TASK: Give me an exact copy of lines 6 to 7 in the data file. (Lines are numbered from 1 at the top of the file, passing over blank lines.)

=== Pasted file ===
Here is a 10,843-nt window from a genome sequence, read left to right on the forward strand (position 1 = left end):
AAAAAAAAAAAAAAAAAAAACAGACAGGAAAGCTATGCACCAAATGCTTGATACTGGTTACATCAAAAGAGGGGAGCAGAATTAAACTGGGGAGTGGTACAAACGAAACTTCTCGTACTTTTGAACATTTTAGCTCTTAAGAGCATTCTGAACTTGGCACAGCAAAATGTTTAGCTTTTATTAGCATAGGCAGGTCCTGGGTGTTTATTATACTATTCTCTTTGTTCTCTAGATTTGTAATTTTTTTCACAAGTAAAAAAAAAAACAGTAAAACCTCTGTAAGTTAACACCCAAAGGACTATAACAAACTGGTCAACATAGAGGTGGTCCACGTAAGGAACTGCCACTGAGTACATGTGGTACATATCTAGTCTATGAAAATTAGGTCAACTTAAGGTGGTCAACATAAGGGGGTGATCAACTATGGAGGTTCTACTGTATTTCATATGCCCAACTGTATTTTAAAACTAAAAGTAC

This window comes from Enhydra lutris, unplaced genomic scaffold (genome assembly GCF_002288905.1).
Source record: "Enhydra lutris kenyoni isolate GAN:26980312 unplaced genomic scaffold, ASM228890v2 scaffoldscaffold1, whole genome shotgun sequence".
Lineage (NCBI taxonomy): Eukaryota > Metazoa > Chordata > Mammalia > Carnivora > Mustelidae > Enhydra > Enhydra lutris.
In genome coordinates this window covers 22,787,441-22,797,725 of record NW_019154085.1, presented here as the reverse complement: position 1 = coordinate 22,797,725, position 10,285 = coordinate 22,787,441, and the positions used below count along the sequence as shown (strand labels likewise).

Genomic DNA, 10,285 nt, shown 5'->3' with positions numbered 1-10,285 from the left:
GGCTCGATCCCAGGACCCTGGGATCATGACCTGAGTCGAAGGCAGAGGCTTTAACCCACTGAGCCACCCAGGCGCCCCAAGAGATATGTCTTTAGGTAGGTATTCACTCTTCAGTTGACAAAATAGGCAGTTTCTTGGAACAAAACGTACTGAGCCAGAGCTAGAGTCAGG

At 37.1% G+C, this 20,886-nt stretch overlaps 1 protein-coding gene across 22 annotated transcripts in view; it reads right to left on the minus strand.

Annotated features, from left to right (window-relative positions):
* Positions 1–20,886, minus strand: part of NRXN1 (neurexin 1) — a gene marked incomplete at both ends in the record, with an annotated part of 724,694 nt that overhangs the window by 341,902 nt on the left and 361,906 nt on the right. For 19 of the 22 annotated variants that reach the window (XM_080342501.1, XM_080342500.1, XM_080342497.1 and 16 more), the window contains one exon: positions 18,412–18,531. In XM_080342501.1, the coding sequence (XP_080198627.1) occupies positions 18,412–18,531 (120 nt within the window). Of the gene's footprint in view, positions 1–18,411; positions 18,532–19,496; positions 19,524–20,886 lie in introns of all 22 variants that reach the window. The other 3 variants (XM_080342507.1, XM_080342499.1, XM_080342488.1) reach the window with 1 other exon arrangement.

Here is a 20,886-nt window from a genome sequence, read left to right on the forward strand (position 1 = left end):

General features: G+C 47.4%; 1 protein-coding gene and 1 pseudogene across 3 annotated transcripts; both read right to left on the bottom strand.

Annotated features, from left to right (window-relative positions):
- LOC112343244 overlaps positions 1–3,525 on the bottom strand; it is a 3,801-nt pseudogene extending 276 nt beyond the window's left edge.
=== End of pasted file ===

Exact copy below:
In genome coordinates this window covers 22,787,441-22,797,725 of record NW_019154085.1, presented here as the reverse complement: position 1 = coordinate 22,797,725, position 10,285 = coordinate 22,787,441, and the positions used below count along the sequence as shown (strand labels likewise).

Genomic DNA, 10,285 nt, shown 5'->3' with positions numbered 1-10,285 from the left: